Daily Devotion for May 2, 2016
Our Father, who art in heaven, hallowed be thy name. Thy kingdom come; Thy will be done, on earth as it is in heaven. Give us this day our daily bread, and forgive us our trespasses, as we forgive those who trespass against us. And lead us not into temptation, but deliver us from evil.
For Thine is the kingdom, and the power, and the glory, forever and ever.
Heaven hear me now.
I'm lost without a cause
After giving it my all.
Winter storms have come
And darkened my sun.
After all that I've been through
Who on earth can I turn to?
I look to you. I look to you.
After all my strength is gone,
In you I can be strong.
I look to you.
I look to you.
And when melodies are gone,
In you I hear a song.
I look to you.
About to lose my breath,
There's no more fighting left,
Sinking to rise no more,
Searching for that open door.
And every road that I've taken
Lead to my regret.
And I don't know if I'm going to make it.
Nothing to do but lift my head.
My levees are broken,
My walls have come
Crumbling down on me.
When rain is falling.
Defeat is calling.
I need you to set me free.
Take me far away from the battle.
I need you to shine on me.
Music and lyrics by Robert S. Kelly
For Joy in God's Creation
O Heavenly Father, who has filled the world with beauty; Open my eyes to behold your gracious hand in all your works; that rejoicing in your whole creation, I may learn to serve you with gladness, faithfully managing your bounty; for the sake of him by whom all things were made, your Son, Jesus Christ our Lord.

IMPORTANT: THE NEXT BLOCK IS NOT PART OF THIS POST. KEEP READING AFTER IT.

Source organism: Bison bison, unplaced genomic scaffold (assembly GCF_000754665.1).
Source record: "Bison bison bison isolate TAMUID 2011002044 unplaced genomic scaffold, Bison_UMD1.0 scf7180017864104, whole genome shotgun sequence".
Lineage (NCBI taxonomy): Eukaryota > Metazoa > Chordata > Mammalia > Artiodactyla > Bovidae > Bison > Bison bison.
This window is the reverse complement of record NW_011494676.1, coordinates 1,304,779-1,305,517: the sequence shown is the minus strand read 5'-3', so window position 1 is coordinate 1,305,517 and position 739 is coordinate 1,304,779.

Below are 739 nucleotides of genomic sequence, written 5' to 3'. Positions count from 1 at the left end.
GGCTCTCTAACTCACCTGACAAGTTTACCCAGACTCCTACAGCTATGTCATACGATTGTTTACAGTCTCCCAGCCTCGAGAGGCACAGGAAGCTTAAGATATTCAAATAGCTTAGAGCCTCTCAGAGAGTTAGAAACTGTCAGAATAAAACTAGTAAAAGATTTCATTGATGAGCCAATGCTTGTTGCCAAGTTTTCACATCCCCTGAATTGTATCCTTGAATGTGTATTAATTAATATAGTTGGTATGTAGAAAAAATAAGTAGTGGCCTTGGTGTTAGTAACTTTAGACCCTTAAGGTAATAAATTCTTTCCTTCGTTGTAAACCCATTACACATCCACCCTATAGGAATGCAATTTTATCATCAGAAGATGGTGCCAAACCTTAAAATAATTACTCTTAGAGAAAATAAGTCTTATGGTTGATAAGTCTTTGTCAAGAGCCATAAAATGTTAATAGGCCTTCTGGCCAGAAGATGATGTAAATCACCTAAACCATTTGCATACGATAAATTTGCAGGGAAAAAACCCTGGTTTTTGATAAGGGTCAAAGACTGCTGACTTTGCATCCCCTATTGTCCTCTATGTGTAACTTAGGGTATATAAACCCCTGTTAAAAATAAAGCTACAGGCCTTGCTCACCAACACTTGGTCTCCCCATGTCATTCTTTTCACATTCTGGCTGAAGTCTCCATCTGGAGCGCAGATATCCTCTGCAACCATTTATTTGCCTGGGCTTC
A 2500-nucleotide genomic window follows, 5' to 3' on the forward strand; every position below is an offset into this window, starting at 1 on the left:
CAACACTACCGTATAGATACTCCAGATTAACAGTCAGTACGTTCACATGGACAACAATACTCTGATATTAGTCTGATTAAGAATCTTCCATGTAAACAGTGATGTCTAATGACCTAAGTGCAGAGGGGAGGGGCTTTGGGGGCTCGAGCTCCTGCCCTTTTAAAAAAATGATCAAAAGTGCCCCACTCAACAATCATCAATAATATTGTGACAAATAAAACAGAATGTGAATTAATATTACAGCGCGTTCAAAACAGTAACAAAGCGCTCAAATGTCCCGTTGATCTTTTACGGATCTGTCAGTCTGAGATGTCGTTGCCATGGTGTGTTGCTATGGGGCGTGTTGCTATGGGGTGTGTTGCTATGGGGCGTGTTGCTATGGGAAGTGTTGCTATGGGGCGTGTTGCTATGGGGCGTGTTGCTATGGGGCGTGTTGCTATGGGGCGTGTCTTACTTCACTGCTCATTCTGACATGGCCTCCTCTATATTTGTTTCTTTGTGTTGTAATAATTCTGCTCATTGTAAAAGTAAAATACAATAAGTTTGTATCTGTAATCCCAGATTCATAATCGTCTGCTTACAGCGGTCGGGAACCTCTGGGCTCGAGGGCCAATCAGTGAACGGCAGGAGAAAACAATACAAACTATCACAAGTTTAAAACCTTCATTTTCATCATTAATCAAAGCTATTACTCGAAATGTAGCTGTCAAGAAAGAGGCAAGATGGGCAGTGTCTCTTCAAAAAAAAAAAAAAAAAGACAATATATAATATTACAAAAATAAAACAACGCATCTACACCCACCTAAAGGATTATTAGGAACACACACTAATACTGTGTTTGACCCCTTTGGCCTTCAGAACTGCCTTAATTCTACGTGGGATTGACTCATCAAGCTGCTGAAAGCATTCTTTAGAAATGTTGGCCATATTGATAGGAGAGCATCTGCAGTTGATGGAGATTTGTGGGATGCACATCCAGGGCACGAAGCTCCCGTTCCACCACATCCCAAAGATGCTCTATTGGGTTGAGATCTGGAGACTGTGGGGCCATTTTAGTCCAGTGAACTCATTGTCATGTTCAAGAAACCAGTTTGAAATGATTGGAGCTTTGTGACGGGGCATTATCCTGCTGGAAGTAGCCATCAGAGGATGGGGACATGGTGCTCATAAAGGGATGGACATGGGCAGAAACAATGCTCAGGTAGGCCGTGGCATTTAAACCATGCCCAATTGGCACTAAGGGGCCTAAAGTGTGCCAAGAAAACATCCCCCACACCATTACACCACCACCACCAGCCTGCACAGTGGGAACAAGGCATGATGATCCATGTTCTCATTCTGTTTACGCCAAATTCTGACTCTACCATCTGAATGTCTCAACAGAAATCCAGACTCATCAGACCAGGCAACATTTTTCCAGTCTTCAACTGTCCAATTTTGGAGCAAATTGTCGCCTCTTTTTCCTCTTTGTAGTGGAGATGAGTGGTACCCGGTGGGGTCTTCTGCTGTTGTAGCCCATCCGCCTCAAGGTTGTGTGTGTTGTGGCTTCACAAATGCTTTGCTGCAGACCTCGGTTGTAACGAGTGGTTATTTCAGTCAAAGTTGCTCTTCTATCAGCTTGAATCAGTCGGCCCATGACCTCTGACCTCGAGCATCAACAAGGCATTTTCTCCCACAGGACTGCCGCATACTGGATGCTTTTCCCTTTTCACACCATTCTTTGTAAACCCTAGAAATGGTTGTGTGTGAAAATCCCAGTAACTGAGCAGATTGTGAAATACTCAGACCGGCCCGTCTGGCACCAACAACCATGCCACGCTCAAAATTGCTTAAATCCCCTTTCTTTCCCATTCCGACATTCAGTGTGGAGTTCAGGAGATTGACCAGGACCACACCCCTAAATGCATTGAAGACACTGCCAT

For Faithfulness in the Use of this World's Goods
Almighty God, whose loving hand has given me all that I possess; Grant me grace that I may honor you with my substance, and remembering the account which I must one day give, may be a faithful steward of your bounty; through Jesus Christ our Lord.
Prayer for Personal Conduct (from 1 Timothy)
Lord God, I pray that this day my conduct will be like that you have set for your clergy: Above reproach. May I be this day temperate, sensible, respectable, hospitable, able to teach, not given to drunkenness, and not violent, but gentle. May I never be quarrelsome, always seeking peace even in disagreement, and may my love be for you and my fellow man, not for money. I pray that I manage my own household well. If I have any children in my charge, I pray to that I may take the time to see that they are in control and behaving with proper respect. Grant me a good reputation with outsiders, so that I will not fall into disgrace and the snare of the devil. This I pray through my Lord Christ, whose love and attention ever gave us an example of conduct,